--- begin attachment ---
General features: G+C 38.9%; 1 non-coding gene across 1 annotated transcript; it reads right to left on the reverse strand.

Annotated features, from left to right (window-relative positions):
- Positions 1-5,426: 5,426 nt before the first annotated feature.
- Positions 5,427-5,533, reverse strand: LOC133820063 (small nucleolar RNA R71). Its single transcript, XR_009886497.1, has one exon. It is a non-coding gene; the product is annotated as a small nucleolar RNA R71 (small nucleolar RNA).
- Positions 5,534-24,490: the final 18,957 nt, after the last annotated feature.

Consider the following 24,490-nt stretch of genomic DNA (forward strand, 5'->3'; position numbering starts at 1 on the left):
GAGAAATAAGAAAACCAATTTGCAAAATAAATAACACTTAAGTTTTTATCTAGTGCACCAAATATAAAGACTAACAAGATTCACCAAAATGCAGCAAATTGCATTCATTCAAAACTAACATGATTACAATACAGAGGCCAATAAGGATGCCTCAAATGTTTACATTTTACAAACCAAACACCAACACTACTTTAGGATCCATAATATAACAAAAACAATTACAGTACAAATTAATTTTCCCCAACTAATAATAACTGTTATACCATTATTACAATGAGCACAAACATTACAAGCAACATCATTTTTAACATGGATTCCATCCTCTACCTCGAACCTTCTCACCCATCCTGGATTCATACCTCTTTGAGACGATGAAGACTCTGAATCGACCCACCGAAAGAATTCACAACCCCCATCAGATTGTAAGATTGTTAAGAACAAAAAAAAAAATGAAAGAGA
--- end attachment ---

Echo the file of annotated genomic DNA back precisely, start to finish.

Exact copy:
General features: G+C 38.9%; 1 non-coding gene across 1 annotated transcript; it reads right to left on the reverse strand.

Annotated features, from left to right (window-relative positions):
- Positions 1-5,426: 5,426 nt before the first annotated feature.
- Positions 5,427-5,533, reverse strand: LOC133820063 (small nucleolar RNA R71). Its single transcript, XR_009886497.1, has one exon. It is a non-coding gene; the product is annotated as a small nucleolar RNA R71 (small nucleolar RNA).
- Positions 5,534-24,490: the final 18,957 nt, after the last annotated feature.

Consider the following 24,490-nt stretch of genomic DNA (forward strand, 5'->3'; position numbering starts at 1 on the left):
GAGAAATAAGAAAACCAATTTGCAAAATAAATAACACTTAAGTTTTTATCTAGTGCACCAAATATAAAGACTAACAAGATTCACCAAAATGCAGCAAATTGCATTCATTCAAAACTAACATGATTACAATACAGAGGCCAATAAGGATGCCTCAAATGTTTACATTTTACAAACCAAACACCAACACTACTTTAGGATCCATAATATAACAAAAACAATTACAGTACAAATTAATTTTCCCCAACTAATAATAACTGTTATACCATTATTACAATGAGCACAAACATTACAAGCAACATCATTTTTAACATGGATTCCATCCTCTACCTCGAACCTTCTCACCCATCCTGGATTCATACCTCTTTGAGACGATGAAGACTCTGAATCGACCCACCGAAAGAATTCACAACCCCCATCAGATTGTAAGATTGTTAAGAACAAAAAAAAAAATGAAAGAGA